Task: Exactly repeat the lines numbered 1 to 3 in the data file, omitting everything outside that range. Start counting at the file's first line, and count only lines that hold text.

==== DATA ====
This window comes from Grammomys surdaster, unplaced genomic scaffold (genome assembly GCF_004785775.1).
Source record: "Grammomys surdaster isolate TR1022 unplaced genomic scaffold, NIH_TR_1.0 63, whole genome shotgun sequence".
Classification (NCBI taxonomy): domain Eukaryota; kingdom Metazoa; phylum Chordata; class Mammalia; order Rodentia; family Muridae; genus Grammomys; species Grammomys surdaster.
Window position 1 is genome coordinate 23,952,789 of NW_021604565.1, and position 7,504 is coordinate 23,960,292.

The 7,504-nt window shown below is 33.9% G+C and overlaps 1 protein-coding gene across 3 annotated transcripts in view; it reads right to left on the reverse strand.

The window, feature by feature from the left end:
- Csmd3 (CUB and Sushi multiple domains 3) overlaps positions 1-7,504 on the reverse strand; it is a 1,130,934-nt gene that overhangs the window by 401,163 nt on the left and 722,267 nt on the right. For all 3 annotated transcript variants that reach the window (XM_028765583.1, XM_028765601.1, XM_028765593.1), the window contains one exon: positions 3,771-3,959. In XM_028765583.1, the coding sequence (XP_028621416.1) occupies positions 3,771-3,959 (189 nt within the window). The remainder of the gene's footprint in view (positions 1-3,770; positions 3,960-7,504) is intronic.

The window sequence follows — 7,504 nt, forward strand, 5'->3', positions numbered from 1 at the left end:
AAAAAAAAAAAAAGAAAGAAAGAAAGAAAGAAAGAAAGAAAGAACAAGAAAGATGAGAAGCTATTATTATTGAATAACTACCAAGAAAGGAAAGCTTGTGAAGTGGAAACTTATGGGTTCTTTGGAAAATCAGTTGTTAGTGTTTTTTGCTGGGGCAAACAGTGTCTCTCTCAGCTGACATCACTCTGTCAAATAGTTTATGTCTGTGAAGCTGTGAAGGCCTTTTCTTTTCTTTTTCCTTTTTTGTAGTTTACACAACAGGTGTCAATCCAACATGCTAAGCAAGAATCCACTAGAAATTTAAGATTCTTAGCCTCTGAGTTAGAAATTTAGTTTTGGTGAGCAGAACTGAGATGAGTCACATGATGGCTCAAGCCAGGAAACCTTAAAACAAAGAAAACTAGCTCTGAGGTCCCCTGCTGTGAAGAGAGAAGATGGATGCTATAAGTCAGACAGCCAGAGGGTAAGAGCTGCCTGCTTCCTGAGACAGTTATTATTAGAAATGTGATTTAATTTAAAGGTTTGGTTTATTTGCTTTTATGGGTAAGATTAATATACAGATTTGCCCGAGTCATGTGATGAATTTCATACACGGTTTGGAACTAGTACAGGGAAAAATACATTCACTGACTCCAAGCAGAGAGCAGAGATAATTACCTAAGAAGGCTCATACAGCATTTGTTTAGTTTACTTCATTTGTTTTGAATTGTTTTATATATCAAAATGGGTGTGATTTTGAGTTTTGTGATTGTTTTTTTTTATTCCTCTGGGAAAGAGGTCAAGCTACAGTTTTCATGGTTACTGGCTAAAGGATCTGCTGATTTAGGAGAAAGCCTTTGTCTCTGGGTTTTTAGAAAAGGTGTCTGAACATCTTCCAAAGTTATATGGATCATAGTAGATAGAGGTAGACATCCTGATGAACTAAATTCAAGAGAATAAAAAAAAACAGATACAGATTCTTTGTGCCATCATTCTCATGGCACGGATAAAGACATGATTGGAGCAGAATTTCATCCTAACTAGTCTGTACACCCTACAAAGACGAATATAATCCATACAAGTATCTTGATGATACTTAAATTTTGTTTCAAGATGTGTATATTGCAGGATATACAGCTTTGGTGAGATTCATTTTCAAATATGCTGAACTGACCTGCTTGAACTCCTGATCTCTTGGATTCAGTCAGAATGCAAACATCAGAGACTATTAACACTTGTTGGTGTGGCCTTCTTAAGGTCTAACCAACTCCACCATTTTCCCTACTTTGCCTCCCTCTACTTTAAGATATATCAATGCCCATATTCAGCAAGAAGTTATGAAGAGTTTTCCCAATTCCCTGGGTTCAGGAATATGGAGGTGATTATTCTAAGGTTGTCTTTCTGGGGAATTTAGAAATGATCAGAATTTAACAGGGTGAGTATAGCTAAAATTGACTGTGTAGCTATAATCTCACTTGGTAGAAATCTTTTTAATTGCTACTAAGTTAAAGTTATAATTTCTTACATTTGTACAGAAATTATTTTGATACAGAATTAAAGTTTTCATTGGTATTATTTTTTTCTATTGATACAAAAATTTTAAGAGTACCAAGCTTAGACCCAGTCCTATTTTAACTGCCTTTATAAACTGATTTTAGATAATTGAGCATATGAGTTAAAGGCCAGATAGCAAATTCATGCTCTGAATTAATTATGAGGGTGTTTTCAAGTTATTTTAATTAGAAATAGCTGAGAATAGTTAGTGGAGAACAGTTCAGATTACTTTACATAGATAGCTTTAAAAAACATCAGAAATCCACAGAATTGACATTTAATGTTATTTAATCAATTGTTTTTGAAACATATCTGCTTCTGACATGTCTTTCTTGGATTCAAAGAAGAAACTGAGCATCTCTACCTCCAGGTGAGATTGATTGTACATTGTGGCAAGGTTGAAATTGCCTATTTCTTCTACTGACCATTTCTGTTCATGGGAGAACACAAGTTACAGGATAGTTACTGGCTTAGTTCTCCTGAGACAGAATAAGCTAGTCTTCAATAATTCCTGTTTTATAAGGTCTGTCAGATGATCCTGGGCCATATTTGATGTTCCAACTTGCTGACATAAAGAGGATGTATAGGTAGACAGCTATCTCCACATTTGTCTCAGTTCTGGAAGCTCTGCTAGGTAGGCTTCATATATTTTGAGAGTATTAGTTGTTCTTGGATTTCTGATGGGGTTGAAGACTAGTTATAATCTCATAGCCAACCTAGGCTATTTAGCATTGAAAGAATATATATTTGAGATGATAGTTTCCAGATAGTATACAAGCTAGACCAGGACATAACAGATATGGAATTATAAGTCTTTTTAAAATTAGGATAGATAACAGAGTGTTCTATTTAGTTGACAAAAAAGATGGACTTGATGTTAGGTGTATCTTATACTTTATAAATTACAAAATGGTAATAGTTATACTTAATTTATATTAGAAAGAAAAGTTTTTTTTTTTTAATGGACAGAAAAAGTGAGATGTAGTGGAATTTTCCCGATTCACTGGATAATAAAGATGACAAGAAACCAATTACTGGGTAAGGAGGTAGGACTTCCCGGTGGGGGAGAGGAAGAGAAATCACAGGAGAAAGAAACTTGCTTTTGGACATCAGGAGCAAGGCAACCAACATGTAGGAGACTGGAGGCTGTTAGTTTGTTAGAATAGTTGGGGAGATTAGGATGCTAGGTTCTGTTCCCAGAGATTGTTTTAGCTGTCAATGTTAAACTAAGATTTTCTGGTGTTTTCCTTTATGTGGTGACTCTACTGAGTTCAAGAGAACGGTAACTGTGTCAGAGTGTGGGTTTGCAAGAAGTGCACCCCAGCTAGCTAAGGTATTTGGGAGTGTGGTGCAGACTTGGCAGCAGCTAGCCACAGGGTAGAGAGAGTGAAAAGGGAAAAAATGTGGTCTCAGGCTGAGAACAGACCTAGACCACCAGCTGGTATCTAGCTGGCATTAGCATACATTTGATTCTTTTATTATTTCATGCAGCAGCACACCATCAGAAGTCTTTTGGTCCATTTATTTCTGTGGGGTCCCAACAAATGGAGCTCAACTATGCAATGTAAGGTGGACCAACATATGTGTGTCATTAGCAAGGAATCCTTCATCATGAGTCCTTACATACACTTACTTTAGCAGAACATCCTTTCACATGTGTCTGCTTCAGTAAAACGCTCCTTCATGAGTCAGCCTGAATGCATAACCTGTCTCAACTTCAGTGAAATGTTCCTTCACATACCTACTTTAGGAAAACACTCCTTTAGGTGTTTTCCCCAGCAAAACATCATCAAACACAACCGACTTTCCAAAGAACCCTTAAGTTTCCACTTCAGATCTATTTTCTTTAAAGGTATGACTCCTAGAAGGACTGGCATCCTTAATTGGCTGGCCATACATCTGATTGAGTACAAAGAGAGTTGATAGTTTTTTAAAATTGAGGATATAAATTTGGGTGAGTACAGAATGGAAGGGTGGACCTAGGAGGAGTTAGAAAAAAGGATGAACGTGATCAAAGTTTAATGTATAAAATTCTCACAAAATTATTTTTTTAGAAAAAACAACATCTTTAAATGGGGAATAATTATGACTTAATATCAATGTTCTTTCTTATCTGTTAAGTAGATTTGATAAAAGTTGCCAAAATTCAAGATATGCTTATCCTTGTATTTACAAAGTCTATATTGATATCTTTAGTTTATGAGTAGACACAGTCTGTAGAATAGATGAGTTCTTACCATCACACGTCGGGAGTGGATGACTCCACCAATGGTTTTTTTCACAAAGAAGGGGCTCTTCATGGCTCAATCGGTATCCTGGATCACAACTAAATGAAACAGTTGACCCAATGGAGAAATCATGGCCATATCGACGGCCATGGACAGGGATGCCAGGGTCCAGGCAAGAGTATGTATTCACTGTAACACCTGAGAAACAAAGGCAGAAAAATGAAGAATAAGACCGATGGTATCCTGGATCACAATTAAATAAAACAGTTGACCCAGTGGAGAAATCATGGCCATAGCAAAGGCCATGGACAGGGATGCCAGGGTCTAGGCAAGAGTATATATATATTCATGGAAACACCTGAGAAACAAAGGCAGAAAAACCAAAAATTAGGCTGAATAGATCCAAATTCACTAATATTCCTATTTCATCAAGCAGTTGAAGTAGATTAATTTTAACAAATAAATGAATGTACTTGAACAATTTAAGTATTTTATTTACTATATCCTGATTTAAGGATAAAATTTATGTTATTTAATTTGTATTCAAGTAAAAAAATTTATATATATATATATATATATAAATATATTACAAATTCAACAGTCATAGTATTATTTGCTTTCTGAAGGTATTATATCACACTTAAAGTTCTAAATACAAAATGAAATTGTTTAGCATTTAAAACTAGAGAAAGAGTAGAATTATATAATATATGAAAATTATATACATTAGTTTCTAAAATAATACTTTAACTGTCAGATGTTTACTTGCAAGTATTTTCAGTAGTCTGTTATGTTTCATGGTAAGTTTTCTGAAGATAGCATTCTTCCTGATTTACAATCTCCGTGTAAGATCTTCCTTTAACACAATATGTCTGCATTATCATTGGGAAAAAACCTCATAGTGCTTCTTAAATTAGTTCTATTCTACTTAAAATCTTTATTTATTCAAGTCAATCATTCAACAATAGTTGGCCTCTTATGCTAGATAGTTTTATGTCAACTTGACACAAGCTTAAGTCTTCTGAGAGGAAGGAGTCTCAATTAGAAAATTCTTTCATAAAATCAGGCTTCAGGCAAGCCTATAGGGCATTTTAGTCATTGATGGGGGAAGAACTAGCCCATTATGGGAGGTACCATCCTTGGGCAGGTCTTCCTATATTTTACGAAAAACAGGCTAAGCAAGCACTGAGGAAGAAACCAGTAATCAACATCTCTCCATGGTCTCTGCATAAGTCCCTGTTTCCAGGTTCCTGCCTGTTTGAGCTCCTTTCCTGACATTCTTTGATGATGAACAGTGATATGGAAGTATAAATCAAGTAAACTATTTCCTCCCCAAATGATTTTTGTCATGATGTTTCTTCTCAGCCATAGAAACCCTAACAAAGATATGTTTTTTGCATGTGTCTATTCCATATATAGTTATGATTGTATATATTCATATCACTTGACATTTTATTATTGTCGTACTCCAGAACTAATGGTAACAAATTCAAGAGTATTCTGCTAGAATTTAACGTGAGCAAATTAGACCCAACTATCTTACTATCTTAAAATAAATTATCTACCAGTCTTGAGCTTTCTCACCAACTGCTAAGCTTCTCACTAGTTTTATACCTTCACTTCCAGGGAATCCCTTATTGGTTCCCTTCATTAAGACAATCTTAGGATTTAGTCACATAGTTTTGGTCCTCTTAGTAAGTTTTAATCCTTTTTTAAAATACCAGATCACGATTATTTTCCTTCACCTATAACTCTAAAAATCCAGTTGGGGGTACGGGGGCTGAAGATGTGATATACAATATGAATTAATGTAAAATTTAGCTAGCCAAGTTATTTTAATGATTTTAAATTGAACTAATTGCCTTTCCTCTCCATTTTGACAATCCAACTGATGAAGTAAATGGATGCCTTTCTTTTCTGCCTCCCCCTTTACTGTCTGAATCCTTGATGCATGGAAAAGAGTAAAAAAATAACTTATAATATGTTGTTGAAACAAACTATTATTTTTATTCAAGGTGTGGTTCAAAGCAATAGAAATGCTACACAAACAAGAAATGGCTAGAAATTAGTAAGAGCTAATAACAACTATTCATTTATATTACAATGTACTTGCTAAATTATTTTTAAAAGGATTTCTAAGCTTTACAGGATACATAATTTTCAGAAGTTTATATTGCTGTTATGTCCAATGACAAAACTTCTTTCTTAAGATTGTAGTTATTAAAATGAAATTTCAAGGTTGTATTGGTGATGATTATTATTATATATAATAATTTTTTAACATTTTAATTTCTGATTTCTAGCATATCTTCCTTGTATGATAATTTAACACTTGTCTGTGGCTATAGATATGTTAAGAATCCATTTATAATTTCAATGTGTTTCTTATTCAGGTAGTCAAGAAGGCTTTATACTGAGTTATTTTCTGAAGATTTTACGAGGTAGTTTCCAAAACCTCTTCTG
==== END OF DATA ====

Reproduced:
This window comes from Grammomys surdaster, unplaced genomic scaffold (genome assembly GCF_004785775.1).
Source record: "Grammomys surdaster isolate TR1022 unplaced genomic scaffold, NIH_TR_1.0 63, whole genome shotgun sequence".
Classification (NCBI taxonomy): domain Eukaryota; kingdom Metazoa; phylum Chordata; class Mammalia; order Rodentia; family Muridae; genus Grammomys; species Grammomys surdaster.